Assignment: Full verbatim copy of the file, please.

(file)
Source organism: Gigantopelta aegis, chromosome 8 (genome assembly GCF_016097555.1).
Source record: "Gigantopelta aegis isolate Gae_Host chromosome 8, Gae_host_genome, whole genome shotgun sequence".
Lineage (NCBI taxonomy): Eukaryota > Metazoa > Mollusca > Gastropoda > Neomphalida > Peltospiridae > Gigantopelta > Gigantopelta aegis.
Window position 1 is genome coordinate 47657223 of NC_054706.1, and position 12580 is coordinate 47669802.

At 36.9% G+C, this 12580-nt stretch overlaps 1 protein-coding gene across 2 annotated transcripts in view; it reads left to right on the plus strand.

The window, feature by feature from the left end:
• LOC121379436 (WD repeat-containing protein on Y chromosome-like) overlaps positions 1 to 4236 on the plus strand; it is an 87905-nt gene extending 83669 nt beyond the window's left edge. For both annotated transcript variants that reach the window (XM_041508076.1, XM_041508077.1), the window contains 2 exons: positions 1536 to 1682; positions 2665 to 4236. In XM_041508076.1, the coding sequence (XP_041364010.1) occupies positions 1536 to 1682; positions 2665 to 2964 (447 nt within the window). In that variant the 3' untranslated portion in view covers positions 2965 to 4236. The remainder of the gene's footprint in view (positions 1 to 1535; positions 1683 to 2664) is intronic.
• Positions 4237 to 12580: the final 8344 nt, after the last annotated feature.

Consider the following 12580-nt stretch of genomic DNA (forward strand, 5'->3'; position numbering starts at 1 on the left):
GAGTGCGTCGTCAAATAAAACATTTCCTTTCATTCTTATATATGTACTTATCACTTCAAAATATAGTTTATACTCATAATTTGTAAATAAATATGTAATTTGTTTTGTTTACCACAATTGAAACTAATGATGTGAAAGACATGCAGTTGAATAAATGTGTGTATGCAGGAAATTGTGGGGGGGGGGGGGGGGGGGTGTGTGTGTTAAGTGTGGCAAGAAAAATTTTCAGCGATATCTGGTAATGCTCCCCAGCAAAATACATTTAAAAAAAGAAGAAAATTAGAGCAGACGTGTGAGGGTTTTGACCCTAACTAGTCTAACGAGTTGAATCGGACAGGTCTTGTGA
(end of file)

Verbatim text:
Source organism: Gigantopelta aegis, chromosome 8 (genome assembly GCF_016097555.1).
Source record: "Gigantopelta aegis isolate Gae_Host chromosome 8, Gae_host_genome, whole genome shotgun sequence".
Lineage (NCBI taxonomy): Eukaryota > Metazoa > Mollusca > Gastropoda > Neomphalida > Peltospiridae > Gigantopelta > Gigantopelta aegis.
Window position 1 is genome coordinate 47657223 of NC_054706.1, and position 12580 is coordinate 47669802.

At 36.9% G+C, this 12580-nt stretch overlaps 1 protein-coding gene across 2 annotated transcripts in view; it reads left to right on the plus strand.

The window, feature by feature from the left end:
• LOC121379436 (WD repeat-containing protein on Y chromosome-like) overlaps positions 1 to 4236 on the plus strand; it is an 87905-nt gene extending 83669 nt beyond the window's left edge. For both annotated transcript variants that reach the window (XM_041508076.1, XM_041508077.1), the window contains 2 exons: positions 1536 to 1682; positions 2665 to 4236. In XM_041508076.1, the coding sequence (XP_041364010.1) occupies positions 1536 to 1682; positions 2665 to 2964 (447 nt within the window). In that variant the 3' untranslated portion in view covers positions 2965 to 4236. The remainder of the gene's footprint in view (positions 1 to 1535; positions 1683 to 2664) is intronic.
• Positions 4237 to 12580: the final 8344 nt, after the last annotated feature.

Consider the following 12580-nt stretch of genomic DNA (forward strand, 5'->3'; position numbering starts at 1 on the left):
GAGTGCGTCGTCAAATAAAACATTTCCTTTCATTCTTATATATGTACTTATCACTTCAAAATATAGTTTATACTCATAATTTGTAAATAAATATGTAATTTGTTTTGTTTACCACAATTGAAACTAATGATGTGAAAGACATGCAGTTGAATAAATGTGTGTATGCAGGAAATTGTGGGGGGGGGGGGGGGGGGGTGTGTGTGTTAAGTGTGGCAAGAAAAATTTTCAGCGATATCTGGTAATGCTCCCCAGCAAAATACATTTAAAAAAAGAAGAAAATTAGAGCAGACGTGTGAGGGTTTTGACCCTAACTAGTCTAACGAGTTGAATCGGACAGGTCTTGTGA